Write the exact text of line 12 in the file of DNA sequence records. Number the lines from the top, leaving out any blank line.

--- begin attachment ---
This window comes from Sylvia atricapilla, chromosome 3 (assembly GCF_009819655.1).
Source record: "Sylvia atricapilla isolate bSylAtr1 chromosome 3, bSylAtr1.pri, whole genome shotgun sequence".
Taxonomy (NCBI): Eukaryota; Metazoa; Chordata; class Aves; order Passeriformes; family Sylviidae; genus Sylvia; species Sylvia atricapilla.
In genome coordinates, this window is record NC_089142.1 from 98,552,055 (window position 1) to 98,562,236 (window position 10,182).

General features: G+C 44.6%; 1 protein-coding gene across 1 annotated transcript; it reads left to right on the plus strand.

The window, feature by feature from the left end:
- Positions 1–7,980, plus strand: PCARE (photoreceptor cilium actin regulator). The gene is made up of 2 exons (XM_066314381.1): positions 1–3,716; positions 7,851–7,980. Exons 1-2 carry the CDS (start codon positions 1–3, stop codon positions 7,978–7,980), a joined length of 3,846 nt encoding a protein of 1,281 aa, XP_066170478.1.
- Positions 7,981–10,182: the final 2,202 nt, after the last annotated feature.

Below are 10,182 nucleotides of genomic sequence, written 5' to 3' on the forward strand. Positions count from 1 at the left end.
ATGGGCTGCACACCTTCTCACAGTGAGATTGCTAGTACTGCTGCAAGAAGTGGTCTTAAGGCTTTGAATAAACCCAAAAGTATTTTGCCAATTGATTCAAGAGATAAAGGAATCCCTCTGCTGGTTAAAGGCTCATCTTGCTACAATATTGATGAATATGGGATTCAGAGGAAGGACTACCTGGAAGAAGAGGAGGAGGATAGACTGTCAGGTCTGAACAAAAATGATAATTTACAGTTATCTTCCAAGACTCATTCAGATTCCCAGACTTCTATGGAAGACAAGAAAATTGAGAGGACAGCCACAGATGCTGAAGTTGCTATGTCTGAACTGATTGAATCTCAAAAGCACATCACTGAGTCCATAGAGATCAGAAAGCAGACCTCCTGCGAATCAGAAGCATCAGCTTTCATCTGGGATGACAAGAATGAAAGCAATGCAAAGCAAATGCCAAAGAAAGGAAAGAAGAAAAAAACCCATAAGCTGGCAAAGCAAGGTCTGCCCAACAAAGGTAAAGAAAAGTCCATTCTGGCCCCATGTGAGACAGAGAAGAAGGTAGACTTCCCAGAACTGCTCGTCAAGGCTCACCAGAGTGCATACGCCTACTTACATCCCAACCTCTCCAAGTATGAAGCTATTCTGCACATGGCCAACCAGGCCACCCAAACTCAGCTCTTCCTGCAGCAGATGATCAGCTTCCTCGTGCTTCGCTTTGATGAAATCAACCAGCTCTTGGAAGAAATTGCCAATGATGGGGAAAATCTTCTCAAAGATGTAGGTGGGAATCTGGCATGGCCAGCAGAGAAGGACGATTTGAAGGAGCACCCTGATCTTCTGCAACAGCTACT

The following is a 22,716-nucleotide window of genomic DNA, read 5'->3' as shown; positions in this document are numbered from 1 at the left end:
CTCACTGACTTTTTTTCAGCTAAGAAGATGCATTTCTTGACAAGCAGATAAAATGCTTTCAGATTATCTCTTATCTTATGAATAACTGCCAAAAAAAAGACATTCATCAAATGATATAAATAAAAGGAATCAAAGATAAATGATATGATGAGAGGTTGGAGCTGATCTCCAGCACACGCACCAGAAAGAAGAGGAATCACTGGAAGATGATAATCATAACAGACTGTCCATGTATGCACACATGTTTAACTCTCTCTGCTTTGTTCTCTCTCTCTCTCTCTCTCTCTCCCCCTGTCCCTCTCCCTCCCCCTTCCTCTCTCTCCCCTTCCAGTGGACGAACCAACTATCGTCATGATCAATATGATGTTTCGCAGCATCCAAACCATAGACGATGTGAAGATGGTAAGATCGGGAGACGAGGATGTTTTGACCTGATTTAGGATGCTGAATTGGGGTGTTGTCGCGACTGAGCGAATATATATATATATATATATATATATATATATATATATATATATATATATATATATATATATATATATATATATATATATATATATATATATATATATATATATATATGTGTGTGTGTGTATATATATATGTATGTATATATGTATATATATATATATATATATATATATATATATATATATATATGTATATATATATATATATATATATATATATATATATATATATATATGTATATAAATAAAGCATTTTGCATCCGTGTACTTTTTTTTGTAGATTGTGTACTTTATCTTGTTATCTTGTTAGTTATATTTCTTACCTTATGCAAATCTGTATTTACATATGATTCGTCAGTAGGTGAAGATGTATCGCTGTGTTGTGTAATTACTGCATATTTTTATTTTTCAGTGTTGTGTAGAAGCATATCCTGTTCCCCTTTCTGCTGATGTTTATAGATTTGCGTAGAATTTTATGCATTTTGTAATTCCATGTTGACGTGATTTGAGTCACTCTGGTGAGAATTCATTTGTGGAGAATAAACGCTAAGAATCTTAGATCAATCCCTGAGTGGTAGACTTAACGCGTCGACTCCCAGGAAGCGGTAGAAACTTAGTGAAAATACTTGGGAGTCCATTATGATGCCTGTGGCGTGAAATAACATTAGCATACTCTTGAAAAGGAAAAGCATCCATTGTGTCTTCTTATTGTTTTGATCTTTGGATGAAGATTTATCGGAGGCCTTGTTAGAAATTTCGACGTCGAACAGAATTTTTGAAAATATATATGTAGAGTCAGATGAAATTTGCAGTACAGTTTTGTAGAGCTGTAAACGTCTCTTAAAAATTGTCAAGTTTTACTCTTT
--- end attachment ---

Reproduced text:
CTCACTGACTTTTTTTCAGCTAAGAAGATGCATTTCTTGACAAGCAGATAAAATGCTTTCAGATTATCTCTTATCTTATGAATAACTGCCAAAAAAAAGACATTCATCAAATGATATAAATAAAAGGAATCAAAGATAAATGATATGATGAGAGGTTGGAGCTGATCTCCAGCACACGCACCAGAAAGAAGAGGAATCACTGGAAGATGATAATCATAACAGACTGTCCATGTATGCACACATGTTTAACTCTCTCTGCTTTGTTCTCTCTCTCTCTCTCTCTCTCTCCCCCTGTCCCTCTCCCTCCCCCTTCCTCTCTCTCCCCTTCCAGTGGACGAACCAACTATCGTCATGATCAATATGATGTTTCGCAGCATCCAAACCATAGACGATGTGAAGATGGTAAGATCGGGAGACGAGGATGTTTTGACCTGATTTAGGATGCTGAATTGGGGTGTTGTCGCGACTGAGCGAATATATATATATATATATATATATATATATATATATATATATATATATATATATATATATATATATATATATATATATATATATATATATATATATATATATATATATGTGTGTGTGTGTATATATATATGTATGTATATATGTATATATATATATATATATATATATATATATATATATATATATGTATATATATATATATATATATATATATATATATATATATATATATGTATATAAATAAAGCATTTTGCATCCGTGTACTTTTTTTTGTAGATTGTGTACTTTATCTTGTTATCTTGTTAGTTATATTTCTTACCTTATGCAAATCTGTATTTACATATGATTCGTCAGTAGGTGAAGATGTATCGCTGTGTTGTGTAATTACTGCATATTTTTATTTTTCAGTGTTGTGTAGAAGCATATCCTGTTCCCCTTTCTGCTGATGTTTATAGATTTGCGTAGAATTTTATGCATTTTGTAATTCCATGTTGACGTGATTTGAGTCACTCTGGTGAGAATTCATTTGTGGAGAATAAACGCTAAGAATCTTAGATCAATCCCTGAGTGGTAGACTTAACGCGTCGACTCCCAGGAAGCGGTAGAAACTTAGTGAAAATACTTGGGAGTCCATTATGATGCCTGTGGCGTGAAATAACATTAGCATACTCTTGAAAAGGAAAAGCATCCATTGTGTCTTCTTATTGTTTTGATCTTTGGATGAAGATTTATCGGAGGCCTTGTTAGAAATTTCGACGTCGAACAGAATTTTTGAAAATATATATGTAGAGTCAGATGAAATTTGCAGTACAGTTTTGTAGAGCTGTAAACGTCTCTTAAAAATTGTCAAGTTTTACTCTTT